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How did the Chinese media cover Xi Jinping's US visit?

How did the Chinese media cover Xi Jinping's US visit?
Published 30 Sep 2015   Follow MLVarrall

By Dr Merriden Varrall, the Lowy Institute's East Asia Program Director, and Jackson Kwok, an intern in the East Asia Program.

Given the somewhat rocky few months President Xi Jinping has endured, his state visit to the US provided an ideal opportunity to reinforce his domestic legitimacy and his success in steering China towards achieving its dream of national rejuvenation. The Chinese media has played its part, emphasising China's role as an important and responsible great power on par with the US.

The positive spin is not a surprise, considering a media directive by the Cyberspace Administration of China which warned Chinese news organisations not to publish 'negative news' about Xi's visit. The challenges facing US-China relations were sidelined as 'petty' issues to be overcome by further cooperation.

The visit was also of great interest to Chinese netizens – the hashtag #FollowUncleXitotheUS remained Weibo's highest-trending topic for a week, with the combined posts gaining more than 500 million views. However, just as in the official media, discussion has been heavily monitored and the vast majority of comments 'harmonised'.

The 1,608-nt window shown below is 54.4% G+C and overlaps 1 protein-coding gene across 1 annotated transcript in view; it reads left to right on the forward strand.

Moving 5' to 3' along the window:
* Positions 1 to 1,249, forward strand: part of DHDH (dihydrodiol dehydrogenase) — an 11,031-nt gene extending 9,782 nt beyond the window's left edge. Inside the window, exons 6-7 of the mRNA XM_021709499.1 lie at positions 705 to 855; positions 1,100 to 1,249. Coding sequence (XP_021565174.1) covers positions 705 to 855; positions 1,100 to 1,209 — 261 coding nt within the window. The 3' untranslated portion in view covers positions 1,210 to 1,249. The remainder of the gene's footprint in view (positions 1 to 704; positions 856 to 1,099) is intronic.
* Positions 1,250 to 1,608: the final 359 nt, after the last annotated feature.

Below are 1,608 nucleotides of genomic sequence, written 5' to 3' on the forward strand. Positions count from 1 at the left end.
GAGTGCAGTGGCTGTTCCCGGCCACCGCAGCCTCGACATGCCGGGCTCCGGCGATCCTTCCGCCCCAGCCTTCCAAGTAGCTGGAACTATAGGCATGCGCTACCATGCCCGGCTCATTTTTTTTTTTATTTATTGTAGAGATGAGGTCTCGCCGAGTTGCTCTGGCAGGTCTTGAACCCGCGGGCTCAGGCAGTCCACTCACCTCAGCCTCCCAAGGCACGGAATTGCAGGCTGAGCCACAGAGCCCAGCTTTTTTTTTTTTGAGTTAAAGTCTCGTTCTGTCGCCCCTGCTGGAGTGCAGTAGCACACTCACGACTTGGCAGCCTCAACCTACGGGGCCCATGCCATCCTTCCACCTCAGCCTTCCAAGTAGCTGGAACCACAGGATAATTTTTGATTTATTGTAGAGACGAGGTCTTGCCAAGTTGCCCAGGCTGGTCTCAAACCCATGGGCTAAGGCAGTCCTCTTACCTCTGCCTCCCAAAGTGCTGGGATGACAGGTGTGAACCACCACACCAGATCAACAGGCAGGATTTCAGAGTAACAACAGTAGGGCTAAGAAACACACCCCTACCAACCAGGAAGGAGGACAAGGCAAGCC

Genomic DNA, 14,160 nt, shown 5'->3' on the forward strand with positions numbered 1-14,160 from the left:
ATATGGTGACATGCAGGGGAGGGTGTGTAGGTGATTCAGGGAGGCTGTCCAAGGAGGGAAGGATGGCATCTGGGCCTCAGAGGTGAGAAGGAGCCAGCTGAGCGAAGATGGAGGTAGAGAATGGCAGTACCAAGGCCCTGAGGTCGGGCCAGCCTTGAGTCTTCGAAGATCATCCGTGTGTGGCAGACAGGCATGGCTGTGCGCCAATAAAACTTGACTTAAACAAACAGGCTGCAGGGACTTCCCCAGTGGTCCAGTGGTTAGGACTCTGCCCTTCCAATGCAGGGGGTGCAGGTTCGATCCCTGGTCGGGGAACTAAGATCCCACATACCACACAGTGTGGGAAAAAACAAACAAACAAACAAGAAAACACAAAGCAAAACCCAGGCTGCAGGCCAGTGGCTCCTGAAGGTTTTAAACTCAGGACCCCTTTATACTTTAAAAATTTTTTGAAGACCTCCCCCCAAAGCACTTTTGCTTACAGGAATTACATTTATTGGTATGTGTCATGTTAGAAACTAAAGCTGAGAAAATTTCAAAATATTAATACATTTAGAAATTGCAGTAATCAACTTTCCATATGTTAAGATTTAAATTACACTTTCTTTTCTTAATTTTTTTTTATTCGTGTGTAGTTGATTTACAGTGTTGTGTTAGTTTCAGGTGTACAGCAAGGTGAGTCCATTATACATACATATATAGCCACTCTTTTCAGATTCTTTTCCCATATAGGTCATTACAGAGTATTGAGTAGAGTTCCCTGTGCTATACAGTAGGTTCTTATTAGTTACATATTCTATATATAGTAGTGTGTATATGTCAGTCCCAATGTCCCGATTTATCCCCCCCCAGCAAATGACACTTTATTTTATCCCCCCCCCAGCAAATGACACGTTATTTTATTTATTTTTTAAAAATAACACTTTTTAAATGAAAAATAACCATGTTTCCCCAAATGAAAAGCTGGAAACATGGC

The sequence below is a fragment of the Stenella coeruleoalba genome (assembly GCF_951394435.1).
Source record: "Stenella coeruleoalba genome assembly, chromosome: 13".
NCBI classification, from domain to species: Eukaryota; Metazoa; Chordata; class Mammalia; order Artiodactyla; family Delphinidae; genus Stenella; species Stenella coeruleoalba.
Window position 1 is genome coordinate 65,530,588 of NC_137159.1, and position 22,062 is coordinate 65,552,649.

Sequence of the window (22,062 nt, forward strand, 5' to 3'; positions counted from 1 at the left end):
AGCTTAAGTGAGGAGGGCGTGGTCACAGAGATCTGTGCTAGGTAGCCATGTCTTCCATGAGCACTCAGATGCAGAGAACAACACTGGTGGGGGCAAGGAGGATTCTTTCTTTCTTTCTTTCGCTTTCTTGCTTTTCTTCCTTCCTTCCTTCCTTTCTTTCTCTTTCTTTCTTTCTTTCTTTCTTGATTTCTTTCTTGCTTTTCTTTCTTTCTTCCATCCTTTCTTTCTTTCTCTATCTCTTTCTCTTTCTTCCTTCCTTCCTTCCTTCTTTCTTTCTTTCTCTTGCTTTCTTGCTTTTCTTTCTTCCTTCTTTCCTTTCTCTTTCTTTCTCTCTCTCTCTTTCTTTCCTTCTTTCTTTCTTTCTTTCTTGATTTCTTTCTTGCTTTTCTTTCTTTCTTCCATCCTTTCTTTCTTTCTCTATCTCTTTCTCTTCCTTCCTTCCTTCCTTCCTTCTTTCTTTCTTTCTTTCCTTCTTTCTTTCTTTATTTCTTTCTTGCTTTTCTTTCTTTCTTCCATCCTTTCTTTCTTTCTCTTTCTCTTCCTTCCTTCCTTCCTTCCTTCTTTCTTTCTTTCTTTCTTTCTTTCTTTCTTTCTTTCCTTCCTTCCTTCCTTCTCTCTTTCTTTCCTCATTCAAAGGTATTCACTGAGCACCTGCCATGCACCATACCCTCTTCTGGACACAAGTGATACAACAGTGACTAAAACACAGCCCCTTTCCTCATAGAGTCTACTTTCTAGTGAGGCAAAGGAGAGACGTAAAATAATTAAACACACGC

Responding to the media directives, Chinese official media coverage portrayed China as a great power with international relevance equal to the US, enjoying a 'special relationship' with the US that has global implications.

People's Daily, for example, said 'US-China relations will determine the future of the world together', and characterised the US and China as inseparable. An article in Xinhua said US-China cooperation is a 'gospel' for the world, stressing that both powers carry great influence and responsibility. Xinhua portrayed the Obama-Xi summit as a conversation between two mutually respectful friends which reached 'important consensus and results.' In this narrative, win-win cooperation will prevail over the 'petty' issues of cybersecurity and maritime disputes. [fold]

The Chinese media also frequently referred to the concept of 'a new type of great power relations' to demonstrate the parity between the world's two largest economies – without recognising that Washington has not embraced the concept. Indeed, a document published by People's Daily outlining the 49 outcomes of the Obama-Xi summit lists the new type of great power relations as the first item where 'a main consensus and outcome was reached by the two sides.'